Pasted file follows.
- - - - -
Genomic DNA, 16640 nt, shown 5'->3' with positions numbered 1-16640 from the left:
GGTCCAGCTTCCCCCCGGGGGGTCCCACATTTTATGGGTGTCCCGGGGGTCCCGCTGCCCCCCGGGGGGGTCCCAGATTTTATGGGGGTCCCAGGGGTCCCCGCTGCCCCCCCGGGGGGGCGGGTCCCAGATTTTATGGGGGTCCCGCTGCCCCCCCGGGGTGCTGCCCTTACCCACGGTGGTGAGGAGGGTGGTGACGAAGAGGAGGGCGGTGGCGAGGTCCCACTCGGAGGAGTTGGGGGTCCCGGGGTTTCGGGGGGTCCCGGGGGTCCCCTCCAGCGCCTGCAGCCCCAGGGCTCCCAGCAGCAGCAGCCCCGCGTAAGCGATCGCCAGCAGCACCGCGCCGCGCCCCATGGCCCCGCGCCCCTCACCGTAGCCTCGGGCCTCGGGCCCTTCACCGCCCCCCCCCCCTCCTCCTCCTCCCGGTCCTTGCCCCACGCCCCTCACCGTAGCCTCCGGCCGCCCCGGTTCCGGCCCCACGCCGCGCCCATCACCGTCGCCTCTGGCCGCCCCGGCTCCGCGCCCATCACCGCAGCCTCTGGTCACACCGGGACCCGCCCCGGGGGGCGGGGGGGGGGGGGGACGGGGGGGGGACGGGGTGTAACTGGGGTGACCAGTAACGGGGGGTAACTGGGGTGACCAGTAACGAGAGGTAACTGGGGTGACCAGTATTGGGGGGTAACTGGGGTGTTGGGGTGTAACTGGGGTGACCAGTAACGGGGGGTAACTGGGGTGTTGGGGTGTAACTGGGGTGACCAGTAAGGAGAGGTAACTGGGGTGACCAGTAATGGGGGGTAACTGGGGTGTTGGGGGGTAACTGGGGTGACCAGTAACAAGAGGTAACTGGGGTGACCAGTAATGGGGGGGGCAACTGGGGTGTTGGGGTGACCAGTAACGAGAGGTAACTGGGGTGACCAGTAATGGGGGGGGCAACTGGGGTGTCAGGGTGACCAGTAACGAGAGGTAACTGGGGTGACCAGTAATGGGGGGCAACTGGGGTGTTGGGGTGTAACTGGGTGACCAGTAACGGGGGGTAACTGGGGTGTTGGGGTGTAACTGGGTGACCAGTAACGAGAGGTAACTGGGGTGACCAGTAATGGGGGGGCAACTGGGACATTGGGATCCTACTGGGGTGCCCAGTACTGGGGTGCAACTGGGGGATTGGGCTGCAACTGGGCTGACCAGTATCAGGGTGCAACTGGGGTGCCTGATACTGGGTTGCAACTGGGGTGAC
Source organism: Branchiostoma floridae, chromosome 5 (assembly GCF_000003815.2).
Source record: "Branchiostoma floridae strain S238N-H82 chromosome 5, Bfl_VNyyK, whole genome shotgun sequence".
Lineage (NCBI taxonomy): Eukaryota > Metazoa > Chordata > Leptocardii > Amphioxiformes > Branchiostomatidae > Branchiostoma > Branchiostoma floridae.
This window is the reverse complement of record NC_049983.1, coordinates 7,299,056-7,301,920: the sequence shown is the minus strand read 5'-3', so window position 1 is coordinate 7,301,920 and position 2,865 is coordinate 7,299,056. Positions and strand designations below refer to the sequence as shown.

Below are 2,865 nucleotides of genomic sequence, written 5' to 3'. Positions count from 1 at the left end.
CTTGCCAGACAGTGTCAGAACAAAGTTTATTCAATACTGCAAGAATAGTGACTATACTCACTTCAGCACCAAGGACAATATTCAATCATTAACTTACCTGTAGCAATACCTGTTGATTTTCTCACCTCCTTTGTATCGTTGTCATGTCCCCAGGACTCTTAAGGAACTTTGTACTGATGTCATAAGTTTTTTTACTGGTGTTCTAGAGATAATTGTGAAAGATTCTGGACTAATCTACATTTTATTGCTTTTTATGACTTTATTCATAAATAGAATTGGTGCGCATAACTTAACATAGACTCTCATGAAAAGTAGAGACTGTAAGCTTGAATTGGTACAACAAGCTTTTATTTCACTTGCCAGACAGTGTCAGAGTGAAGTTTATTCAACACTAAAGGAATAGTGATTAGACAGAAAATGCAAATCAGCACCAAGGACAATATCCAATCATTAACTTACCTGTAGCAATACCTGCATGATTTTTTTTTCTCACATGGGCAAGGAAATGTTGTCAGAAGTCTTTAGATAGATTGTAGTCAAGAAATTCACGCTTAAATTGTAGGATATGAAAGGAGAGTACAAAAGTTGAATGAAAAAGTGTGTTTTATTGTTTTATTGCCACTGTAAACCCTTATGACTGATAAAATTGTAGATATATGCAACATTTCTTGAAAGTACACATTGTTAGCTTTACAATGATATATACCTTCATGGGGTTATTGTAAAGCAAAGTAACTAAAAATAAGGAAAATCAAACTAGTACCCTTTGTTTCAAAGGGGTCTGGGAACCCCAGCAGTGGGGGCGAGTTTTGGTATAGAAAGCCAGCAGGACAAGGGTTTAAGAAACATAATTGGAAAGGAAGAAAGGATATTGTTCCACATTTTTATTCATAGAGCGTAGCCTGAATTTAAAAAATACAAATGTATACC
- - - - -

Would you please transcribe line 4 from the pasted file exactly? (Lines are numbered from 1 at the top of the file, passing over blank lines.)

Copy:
Source record: "Branchiostoma floridae strain S238N-H82 chromosome 5, Bfl_VNyyK, whole genome shotgun sequence".